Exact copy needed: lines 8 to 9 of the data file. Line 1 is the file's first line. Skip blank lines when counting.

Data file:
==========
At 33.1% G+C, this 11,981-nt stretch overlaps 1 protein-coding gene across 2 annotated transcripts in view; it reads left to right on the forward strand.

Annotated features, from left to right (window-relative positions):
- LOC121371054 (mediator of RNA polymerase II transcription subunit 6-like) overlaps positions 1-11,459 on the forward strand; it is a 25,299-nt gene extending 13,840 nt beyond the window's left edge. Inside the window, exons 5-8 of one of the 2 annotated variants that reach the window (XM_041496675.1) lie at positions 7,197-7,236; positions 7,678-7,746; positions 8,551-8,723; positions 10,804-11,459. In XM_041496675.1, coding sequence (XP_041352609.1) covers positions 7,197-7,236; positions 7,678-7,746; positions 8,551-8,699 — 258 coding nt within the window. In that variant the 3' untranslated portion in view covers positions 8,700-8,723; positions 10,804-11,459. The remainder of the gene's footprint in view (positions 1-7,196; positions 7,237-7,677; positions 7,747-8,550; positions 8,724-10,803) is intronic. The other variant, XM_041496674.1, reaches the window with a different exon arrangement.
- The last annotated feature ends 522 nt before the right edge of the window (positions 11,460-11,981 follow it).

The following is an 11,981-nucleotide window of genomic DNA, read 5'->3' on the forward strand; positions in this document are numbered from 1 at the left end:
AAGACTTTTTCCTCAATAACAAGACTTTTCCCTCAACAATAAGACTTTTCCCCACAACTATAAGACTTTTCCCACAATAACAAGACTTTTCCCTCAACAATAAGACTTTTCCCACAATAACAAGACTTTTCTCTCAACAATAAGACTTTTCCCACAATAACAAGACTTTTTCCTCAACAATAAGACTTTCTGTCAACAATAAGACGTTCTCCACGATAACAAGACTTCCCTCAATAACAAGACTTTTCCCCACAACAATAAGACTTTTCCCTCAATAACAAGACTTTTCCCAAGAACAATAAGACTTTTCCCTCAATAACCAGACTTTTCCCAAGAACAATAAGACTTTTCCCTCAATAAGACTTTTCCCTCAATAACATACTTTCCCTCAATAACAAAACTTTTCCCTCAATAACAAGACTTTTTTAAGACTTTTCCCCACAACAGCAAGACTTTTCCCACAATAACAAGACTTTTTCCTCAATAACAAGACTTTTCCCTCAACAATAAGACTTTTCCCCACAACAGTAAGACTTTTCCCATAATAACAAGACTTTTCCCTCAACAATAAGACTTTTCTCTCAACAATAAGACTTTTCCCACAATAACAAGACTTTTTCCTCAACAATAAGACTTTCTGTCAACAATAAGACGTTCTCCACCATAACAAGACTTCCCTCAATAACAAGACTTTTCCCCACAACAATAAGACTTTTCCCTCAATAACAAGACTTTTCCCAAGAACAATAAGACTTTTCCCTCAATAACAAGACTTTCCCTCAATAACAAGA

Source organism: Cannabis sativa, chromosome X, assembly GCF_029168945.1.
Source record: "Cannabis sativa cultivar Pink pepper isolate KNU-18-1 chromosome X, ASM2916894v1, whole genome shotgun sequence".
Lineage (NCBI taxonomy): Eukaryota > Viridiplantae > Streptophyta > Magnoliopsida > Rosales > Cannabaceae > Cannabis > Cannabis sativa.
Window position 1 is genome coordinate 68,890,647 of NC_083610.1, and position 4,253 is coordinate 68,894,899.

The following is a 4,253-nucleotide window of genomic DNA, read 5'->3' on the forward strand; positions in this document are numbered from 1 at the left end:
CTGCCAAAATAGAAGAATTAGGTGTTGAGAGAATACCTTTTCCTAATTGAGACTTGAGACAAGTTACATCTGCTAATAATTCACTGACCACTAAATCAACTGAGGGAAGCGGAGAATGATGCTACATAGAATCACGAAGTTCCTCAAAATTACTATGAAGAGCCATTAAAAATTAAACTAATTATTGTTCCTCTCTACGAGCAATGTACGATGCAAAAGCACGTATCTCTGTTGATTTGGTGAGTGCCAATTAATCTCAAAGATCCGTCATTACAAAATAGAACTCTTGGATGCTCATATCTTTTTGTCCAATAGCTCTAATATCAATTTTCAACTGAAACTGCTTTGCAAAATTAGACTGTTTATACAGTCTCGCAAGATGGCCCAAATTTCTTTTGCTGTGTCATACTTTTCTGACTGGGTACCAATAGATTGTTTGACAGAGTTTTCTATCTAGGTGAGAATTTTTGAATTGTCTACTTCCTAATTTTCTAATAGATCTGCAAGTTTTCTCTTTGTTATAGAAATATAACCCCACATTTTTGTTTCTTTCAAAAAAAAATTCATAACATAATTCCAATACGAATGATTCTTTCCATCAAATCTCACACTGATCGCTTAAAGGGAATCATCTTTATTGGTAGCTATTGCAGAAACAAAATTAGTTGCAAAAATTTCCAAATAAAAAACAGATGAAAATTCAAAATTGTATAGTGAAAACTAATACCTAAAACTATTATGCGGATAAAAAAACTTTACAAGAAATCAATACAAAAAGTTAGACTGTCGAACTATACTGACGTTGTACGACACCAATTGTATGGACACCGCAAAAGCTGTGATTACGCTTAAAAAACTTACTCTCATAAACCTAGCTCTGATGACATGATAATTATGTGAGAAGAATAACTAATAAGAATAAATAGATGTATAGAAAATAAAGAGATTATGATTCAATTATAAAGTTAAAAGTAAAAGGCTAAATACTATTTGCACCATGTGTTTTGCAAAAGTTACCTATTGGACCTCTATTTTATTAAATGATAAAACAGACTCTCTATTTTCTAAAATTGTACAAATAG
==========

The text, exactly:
Source record: "Cannabis sativa cultivar Pink pepper isolate KNU-18-1 chromosome X, ASM2916894v1, whole genome shotgun sequence".
Lineage (NCBI taxonomy): Eukaryota > Viridiplantae > Streptophyta > Magnoliopsida > Rosales > Cannabaceae > Cannabis > Cannabis sativa.